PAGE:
Co-Parenting: How Child Support and Shared Custody Affect Your Taxes

Two parents share custody of their child

The information in this article is up to date for tax year 2022 (returns filed in 2023).

Splitting the responsibilities of raising and caring for a child can prove challenging. But filing your taxes when you are co-parenting does not have to be complicated. Here’s what you need to know about the changes to your tax situation if you are sharing custody with your ex. 

How does child support affect my tax return? 

Child support is considered “tax neutral,” so it does not really affect your tax return. Here’s why: 

Let’s say you were going to buy your child a new backpack. You wouldn’t deduct the cost of a new backpack on your tax return because it is a personal expense.  Child support is treated in the same way. The only difference is that, instead of buying those personal items yourself, you give the money to your ex, so they can cover expenses for your child. 

Is child support tax deductible? 

No. If you are making child support payments, you should not deduct those from your taxable income. They are considered a personal expense for tax purposes, so they are not deductible.  

The same may be true for alimony. If you were married to your ex and your divorce was settled after January 1, 2019, you should not deduct alimony paid to your former spouse.  But, if your divorce was settled prior to Jan. 1, 2019, then your alimony payments can be deducted.   

Is child support considered income?  

No. If you receive child support from your ex, the payments are not considered income for tax purposes. Your child should not claim child support as income, either. Child support is entirely tax neutral.  

The same goes for alimony. If you are receiving alimony payments from a divorce that was settled after January 1, 2019, do not include those when you are calculating your total income. But, if your divorce was settled on or before December 31, 2018, you should include alimony when calculating your total income.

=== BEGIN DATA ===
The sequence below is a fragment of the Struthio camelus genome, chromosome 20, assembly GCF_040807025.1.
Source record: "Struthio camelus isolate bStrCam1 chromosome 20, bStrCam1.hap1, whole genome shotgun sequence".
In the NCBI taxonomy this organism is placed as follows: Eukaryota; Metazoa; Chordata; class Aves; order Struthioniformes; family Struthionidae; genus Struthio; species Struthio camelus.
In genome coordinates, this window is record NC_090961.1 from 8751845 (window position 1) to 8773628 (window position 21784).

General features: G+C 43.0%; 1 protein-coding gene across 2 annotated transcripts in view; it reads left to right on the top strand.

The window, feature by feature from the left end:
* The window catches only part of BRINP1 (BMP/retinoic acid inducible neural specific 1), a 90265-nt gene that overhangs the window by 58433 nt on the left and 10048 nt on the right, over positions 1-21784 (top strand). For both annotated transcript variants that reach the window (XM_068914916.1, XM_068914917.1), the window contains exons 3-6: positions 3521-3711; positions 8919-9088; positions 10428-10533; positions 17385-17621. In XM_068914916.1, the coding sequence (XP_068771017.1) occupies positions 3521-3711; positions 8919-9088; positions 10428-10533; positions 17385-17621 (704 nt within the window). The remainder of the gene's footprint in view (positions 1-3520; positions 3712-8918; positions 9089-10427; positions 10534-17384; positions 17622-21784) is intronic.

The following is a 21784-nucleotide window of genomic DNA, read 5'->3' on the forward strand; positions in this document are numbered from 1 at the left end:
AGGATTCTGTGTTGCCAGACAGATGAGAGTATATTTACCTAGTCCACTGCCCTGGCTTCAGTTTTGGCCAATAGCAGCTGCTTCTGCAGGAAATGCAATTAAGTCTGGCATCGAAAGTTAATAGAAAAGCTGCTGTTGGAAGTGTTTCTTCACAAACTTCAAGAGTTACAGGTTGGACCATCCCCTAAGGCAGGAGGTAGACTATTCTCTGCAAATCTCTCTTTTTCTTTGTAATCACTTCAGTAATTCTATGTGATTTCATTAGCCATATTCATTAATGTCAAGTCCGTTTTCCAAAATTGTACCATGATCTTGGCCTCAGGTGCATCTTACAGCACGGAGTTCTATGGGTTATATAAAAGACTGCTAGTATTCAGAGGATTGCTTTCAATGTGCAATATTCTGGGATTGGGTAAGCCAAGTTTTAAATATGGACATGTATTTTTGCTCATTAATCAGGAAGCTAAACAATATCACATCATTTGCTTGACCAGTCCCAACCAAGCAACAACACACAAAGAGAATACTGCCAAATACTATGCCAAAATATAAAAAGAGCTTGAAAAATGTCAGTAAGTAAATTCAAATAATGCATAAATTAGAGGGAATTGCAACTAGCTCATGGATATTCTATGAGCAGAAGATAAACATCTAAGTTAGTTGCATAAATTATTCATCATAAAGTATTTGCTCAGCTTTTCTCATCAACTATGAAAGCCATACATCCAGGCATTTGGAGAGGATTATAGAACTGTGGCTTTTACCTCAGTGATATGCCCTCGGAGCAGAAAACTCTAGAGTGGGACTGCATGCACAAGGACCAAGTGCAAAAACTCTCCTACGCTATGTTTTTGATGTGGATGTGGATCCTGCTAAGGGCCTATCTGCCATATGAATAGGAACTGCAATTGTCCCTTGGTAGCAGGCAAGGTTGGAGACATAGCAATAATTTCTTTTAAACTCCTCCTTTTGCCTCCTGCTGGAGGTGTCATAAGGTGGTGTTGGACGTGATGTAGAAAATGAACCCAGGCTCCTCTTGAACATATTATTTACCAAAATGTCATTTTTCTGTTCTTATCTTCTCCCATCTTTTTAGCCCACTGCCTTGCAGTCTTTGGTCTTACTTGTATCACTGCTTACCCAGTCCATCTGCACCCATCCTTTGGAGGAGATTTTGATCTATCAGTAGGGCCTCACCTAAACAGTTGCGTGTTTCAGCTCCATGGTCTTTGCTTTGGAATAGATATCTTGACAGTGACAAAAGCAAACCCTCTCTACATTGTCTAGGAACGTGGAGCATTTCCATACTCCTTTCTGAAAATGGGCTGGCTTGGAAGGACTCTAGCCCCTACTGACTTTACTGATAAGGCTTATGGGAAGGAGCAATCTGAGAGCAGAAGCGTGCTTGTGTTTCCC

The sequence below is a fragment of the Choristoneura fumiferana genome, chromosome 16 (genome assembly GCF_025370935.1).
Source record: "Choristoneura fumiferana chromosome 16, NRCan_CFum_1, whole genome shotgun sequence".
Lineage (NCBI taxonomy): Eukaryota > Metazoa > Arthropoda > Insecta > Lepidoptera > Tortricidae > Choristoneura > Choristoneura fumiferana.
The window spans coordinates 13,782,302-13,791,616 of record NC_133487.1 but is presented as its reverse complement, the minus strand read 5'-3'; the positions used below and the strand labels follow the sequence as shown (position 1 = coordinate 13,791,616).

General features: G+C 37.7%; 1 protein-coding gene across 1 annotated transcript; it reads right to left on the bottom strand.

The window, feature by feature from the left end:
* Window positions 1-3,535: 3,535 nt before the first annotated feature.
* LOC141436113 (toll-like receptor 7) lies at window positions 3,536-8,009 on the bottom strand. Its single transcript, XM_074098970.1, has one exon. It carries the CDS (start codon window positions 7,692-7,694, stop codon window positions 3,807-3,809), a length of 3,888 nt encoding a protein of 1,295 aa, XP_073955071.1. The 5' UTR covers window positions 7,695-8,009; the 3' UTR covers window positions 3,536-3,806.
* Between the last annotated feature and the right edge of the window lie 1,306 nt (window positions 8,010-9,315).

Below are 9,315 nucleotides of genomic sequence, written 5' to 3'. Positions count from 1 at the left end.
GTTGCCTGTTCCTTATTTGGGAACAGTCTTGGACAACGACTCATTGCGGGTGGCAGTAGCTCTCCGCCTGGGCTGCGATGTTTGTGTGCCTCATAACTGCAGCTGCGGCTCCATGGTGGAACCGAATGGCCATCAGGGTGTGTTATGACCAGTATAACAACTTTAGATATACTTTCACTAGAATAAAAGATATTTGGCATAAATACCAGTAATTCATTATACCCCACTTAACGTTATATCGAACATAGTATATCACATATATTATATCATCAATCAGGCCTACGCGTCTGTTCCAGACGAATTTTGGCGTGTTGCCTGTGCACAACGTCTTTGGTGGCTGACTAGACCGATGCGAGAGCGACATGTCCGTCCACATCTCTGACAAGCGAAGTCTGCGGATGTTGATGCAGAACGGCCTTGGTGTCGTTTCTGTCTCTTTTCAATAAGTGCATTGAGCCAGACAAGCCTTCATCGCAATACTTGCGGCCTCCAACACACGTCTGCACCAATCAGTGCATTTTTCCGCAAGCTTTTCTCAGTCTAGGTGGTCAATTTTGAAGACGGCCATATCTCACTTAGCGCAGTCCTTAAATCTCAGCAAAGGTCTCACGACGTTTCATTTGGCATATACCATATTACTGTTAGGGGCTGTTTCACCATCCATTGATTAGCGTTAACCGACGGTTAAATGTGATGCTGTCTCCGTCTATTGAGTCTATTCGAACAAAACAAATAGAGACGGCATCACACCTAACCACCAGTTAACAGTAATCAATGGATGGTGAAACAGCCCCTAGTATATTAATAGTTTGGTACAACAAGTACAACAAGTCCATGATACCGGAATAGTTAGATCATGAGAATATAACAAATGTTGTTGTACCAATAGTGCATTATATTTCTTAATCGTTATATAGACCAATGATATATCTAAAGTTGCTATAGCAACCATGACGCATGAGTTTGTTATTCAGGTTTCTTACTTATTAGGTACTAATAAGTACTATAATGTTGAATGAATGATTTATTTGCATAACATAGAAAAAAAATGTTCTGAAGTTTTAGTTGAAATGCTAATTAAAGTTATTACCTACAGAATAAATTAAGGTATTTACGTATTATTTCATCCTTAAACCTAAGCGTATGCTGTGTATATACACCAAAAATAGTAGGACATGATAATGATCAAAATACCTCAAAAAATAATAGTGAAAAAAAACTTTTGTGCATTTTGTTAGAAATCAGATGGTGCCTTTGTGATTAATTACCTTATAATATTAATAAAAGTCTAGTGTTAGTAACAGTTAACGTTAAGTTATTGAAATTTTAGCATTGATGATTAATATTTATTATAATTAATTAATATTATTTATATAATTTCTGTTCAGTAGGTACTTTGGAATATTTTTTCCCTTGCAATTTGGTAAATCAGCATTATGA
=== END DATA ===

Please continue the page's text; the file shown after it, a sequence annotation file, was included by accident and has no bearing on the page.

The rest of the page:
Read also: Understand Your Taxes: What Changes After Divorce 

Can two parents claim the same child on taxes? 

No, only one parent can claim a dependent on their taxes if you are filing separate returns. If you both try to claim the same child, only the first return filed will be accepted by the IRS.   

In some cases, a child could be a qualifying child of more than one parent. The thing is, when it comes to receiving certain tax benefits, only one of you may claim them as a qualifying child. Those benefits include:  

What should I do if my ex claimed our child on their taxes? 

Let’s say you are filing your taxes online with TaxSlayer and you claim your child as your dependent. If your ex already filed and claimed them first, the IRS will likely reject your return (because you filed second).  

This doesn’t mean you can’t claim your child. What you need to do at this point is mail your return to the IRS. They will apply tiebreaker rules to determine who has the right to claim the dependent. The IRS can’t apply tiebreaker rules to electronically filed returns – which is why you would have to mail yours in. 

Which parent has the right to claim a child on their taxes? 

Typically, the person who has primary custody will claim them on their tax returns. If you and your ex share custody equally, then the parent who has the highest Adjusted Gross Income may claim the dependent.  

Read also: Who can I claim as a dependent? 

Can a non-custodial parent claim a child on their taxes? 

The non-custodial parent should only claim the child as their dependent if there is a written and signed declaration from the custodial parent giving them that right. If you are the custodial parent, you can sign an IRS Form 8332, which will allow your ex to claim your child on their tax return.  

They will need to attach the statement or the signed Form 8332 when they file their return. This allows them to claim the dependent exemption and the Child Tax Credit.  Note: even if they have permission to claim the dependent, a non-custodial parent cannot claim the Earned Income Tax Credit for that child

This article is intended to provide general information to the public and does not provide personalized tax, investment, legal, or business advice. You should seek the assistance of a professional for advice on taxes, investments, and any other financial, legal, or business matter pertinent to your individual situation.

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